Wednesday, March 16, 2016

Growing old painfully

Heaven only knows what I'll be like when I'm genuinely old.

I've never been entirely the fittest and healthiest person. Whether it's a simple thing like Hay Fever (which must be some British pollen, as I wasn't bothered much when we lived in Toronto), or migraine attacks, which peaked in my late teens and are now just occasional interruptions,

As you get older, it seems that more problems crop up, and your ability to recover diminishes.

I suspect the current rot started back in 2002, when I had a bad fall and broke my arm. We were in France on holiday, and hired a tennis court on the first morning. Walking around picking up tennis balls, my knee gave way and dumped me on the concrete.

The arm is mostly healed, but it was on the elbow joint, so movement is slightly restricted and repetitive movements can become very painful pretty quickly. A bigger problem is the knees - the bones aren't straight, the kneecap is at a slight angle and occasionally slips to one side. This has happened every few years, for as long as I can remember, it's just that it had never caused any serious damage before this event (although I had at least one fall while carrying the kds when they were small). The fix is to tighten up the leg muscles to pull the kneecap on tighter; the bad part of that is that it's pretty sore and I don't really enjoy walking far.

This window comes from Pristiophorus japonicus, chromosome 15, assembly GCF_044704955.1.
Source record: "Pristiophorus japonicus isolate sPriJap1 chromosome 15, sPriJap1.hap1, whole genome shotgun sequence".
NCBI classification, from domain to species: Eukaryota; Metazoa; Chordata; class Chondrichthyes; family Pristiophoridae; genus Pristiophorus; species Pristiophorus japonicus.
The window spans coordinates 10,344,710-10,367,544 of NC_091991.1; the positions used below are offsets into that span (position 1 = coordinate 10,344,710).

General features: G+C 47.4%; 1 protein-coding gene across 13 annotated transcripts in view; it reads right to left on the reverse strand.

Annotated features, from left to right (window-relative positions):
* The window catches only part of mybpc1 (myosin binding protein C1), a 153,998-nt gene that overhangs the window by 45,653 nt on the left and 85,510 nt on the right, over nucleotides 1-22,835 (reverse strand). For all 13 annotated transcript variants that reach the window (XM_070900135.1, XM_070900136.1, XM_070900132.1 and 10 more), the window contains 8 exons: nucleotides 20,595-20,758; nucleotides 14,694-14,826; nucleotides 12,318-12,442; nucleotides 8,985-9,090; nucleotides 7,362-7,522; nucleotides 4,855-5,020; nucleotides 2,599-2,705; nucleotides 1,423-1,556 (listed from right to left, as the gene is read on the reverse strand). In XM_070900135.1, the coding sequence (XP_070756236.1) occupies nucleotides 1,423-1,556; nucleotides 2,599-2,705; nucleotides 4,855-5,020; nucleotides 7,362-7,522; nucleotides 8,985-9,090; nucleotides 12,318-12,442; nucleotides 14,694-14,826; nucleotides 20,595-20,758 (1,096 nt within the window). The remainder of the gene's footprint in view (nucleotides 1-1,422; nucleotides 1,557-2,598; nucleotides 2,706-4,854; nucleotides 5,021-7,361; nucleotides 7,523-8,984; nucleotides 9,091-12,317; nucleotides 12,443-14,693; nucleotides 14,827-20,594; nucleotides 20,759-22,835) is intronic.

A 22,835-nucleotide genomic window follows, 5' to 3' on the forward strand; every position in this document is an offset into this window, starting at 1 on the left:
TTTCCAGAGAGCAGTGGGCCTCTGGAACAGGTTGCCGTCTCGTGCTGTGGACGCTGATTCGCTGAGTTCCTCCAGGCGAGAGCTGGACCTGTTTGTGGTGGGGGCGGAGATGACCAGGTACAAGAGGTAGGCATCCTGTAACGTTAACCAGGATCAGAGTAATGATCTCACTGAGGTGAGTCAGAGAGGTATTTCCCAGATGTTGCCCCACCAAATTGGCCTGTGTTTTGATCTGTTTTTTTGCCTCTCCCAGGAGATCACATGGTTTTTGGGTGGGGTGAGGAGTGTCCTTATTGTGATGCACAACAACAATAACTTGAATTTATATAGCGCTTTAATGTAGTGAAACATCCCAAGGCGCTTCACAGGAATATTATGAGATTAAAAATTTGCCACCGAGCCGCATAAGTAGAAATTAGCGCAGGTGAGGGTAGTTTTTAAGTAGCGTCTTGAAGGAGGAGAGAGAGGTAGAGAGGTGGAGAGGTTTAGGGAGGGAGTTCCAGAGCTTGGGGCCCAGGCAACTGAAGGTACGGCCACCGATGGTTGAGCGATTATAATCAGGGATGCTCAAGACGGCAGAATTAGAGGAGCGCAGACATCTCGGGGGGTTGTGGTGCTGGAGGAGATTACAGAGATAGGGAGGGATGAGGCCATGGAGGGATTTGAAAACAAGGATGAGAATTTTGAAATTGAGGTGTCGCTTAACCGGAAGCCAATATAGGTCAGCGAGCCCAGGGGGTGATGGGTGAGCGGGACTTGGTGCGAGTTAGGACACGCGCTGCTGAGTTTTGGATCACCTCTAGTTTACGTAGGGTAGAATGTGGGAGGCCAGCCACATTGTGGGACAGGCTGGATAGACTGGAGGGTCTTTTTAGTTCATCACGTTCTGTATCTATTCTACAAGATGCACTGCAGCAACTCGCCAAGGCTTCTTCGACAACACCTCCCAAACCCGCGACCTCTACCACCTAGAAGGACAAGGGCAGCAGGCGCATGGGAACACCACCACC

A few years later I was starting to have a little trouble reading. And I couldn't really focus properly on fine things. The optician seemed to take great pleasure in explaining that this was purely age-related. "As you get past 40 these things happen." It took a year or so to get fully comfortable wearing glasses.

The real trouble hit one day in August 2013. I stood up after breakfast, and immediately fell over as the room span around me. This turned out to be BPPV (Benign Paroxysmal Positional Vertigo), and it's really quite disruptive. The spontaneous attacks went on for about a month, there was quite a bit longer when I could trigger it by moving in a certain way. With the minor symptoms it looks like I'm drunk as I walk, weaving along because your balance is telling you the world is swaying, and your body automatically tries to compensate. I've avoided cycling since, although driving is fine because everything there is a conscious movement.

Then at the start of 2014 I was actually very ill. The primary symptom was bleeding gums. Normally that means gum disease, often coupled with something else (if the body has spare capacity then it can deal with gum disease, but if you're otherwise ill - or pregnant, apparently  - then your body decides it has more important things to deal with). But a couple of dental referrals came back pretty clear - this wasn't a dental problem.